In OoT, there is actually lots to do that is both avoidable and optional in completing the game, and I think features with that criteria qualify as a sidequests. Aside from the 36 pieces of Heart scattered across Hyrule, Link finds himself on a mask trading quest, a quest for the Big Goron Sword, hunting Poes, playing mini games in both Castle Town and Kakariko Village, looking for extra bottles, planting beans, and of course perhaps the best diversion in any game ever – fishing.
There is plenty going on that helps augment Ocarina’s rendition of Hyrule and make it feel alive. It has lovely little nooks and crannies hidden everywhere, and is much less sparse than, say, that of Twilight Princess.
One thing that can be said for every 3D Zelda game is that they don’t make difficulty and challenge a core feature, like for instance games in the Dark Souls do so well. You will probably die a few times, particularly if you haven’t been hunting for extra Heart Containers, but really you won’t be stuck with the game’s puzzles too often and enemies don’t really put up too much of a fight.
Whilst I’d say a Zelda game’s appeal doesn’t come from the raw challenge, it could be argued that the puzzles could be made more difficult, or the enemies had a bit more about them.
The Master Quest actually helps to solve this issue, and for me is the definitive experience of the game.
For its time, OoT looked fine. Perhaps not as impressive as some as its contemporaries like Banjo Kazooie, but still nice and some of the boss models in particular look great.
Today however, the textures in particular really show their age – and this is where the excellent 3DS remaster comes into its own, with wonderfully re-done effects that luckily don’t betray the original game’s style and tone like some HD remakes can do.
The one big criticism that I do concur with that gets leveled at the game is its linear nature. Whilst the world is open, with sidequests and things to see along the way, the game’s quest has to, for the most part, be completed in a strict linear fashion – with a weapon from a dungeon required to beat the next dungeon, and so forth. Some of the later dungeons are interchangeable, but the real lack of flexibility is evident when you compare it to the very first game in the series – The Legend of Zelda for the NES.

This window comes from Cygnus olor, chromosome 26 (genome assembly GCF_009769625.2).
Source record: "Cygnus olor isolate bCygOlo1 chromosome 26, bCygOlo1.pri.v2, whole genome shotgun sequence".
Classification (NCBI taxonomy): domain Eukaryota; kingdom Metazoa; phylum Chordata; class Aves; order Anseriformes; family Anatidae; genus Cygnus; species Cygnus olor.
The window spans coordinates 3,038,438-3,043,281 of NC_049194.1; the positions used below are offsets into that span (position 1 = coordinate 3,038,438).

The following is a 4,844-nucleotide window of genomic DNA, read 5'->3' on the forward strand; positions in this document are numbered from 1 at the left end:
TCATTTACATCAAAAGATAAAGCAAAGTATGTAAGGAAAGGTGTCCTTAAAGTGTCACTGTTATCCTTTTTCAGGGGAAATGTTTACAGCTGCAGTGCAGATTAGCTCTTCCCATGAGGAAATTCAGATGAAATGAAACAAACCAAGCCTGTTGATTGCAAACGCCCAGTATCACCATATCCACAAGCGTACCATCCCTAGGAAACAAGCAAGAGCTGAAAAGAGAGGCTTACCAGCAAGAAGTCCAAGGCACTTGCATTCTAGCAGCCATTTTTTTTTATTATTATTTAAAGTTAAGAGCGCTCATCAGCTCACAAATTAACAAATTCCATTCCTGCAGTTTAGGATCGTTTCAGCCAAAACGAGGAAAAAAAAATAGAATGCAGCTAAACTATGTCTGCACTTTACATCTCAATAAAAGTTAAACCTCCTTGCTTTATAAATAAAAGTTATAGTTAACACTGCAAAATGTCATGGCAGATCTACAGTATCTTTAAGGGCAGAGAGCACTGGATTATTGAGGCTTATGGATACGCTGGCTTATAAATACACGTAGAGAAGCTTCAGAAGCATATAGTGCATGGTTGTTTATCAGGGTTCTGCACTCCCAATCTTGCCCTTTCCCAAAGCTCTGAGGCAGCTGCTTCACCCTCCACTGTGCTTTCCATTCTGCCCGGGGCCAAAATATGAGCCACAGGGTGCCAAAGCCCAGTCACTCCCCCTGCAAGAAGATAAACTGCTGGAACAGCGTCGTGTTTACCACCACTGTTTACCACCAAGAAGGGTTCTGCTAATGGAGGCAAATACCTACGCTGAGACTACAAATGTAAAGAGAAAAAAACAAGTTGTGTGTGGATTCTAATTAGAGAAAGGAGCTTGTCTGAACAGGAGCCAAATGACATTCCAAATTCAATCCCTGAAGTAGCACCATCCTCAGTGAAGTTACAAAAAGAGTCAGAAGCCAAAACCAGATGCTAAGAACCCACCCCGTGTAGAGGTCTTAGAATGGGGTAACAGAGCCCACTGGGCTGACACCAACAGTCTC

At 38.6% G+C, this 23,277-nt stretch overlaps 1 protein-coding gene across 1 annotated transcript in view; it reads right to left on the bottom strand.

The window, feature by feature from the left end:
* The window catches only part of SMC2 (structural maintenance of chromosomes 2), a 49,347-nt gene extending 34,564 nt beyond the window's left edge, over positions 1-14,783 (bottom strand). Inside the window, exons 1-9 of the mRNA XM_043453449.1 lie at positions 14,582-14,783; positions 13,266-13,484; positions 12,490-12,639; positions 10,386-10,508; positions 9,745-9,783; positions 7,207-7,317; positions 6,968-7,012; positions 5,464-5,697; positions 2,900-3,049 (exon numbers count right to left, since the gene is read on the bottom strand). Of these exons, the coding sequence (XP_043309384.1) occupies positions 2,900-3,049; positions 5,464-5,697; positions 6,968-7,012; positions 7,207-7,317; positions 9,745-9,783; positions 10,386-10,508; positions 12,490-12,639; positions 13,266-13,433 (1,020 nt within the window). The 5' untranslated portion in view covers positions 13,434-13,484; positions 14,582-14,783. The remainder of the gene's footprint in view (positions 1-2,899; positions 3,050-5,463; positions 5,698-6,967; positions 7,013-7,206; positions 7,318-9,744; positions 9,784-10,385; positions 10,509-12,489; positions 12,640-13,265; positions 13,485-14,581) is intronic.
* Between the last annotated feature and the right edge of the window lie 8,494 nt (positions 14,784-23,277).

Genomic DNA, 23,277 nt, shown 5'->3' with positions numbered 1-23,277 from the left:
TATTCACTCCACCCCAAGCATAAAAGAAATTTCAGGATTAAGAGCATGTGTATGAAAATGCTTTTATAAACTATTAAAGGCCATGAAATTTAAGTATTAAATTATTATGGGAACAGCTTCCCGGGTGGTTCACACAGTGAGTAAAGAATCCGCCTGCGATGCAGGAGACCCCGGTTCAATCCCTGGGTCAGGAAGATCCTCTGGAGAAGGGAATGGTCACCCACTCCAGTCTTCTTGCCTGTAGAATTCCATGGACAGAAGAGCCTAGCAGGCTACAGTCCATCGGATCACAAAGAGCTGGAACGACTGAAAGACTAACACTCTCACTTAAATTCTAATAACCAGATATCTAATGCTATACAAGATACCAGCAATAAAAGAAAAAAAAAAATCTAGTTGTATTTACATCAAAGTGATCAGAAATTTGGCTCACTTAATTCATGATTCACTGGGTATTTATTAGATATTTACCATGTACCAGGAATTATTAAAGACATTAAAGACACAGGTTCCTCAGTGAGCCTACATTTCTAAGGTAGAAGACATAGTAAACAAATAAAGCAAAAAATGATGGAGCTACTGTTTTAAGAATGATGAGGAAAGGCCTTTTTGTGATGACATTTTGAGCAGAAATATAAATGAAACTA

In TLoZ, you could complete the game without a sword if you so chose. In OoT, the game makes sure you get the sword and shield before you even leave the tutorial area of Kokiri Forest. You will always definitely get every treasure and weapon the game has on offer, because you can’t progress to the next step without them.
What would be great – and fortunately this looks like the direction in which the franchise is going – is if you could complete the quest as you saw fit, stumbling across dungeons or working out subtle hints and clues as to where they are that are given to you by the world.
It might be a bit much to ask, but OoT definitely errs too far on the side of linearity, which does curb the sense of adventure and freedom.
An very specific oddity more than a criticism, but when you finish the game you’ve ‘helped’ out the majority of the main places in Hyrule. The Gorons are happy, Hylia has its water back, etc… yet Zora’s Domain remains frozen? This must be due to cut content, but still it leaves a nagging feeling that not quite everything has been sewn up by the end. Even a glimpse of a thawed Domain in the end credits would have been enough!
As you can tell by the lack of negative points, I still think the world of this game. Its legacy and influence notwithstanding, in its own right the game is still a joy to experience today as it was in 1998. I’d still recommend it over Twilight Princess and Skyward Sword – putting it a joint second with Wind Waker after the perfect Majora’s Mask in terms or all-time ranking.
If you haven’t played the 3DS version yet, I highly recommend you do so – it’s currently on Amazon here.